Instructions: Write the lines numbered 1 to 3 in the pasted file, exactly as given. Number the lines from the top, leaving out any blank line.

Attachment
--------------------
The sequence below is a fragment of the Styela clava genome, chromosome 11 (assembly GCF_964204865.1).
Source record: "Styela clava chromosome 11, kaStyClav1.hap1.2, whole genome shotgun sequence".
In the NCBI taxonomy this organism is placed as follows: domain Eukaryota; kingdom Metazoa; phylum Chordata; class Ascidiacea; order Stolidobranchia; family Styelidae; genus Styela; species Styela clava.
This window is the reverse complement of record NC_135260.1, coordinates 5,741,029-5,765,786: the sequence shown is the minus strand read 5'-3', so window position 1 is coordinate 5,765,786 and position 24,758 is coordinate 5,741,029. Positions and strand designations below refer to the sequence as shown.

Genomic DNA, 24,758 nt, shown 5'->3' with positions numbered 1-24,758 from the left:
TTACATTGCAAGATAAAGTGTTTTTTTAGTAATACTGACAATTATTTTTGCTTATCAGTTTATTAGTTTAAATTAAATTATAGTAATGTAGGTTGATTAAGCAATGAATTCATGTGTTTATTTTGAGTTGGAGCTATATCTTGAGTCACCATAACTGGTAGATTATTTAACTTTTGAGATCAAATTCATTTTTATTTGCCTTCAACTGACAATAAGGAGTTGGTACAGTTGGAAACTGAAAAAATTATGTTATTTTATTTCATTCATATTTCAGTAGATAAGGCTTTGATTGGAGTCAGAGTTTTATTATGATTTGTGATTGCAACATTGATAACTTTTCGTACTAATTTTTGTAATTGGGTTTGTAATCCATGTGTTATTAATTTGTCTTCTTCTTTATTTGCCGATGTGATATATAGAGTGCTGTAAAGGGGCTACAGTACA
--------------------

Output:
The sequence below is a fragment of the Styela clava genome, chromosome 11 (assembly GCF_964204865.1).
Source record: "Styela clava chromosome 11, kaStyClav1.hap1.2, whole genome shotgun sequence".
In the NCBI taxonomy this organism is placed as follows: domain Eukaryota; kingdom Metazoa; phylum Chordata; class Ascidiacea; order Stolidobranchia; family Styelidae; genus Styela; species Styela clava.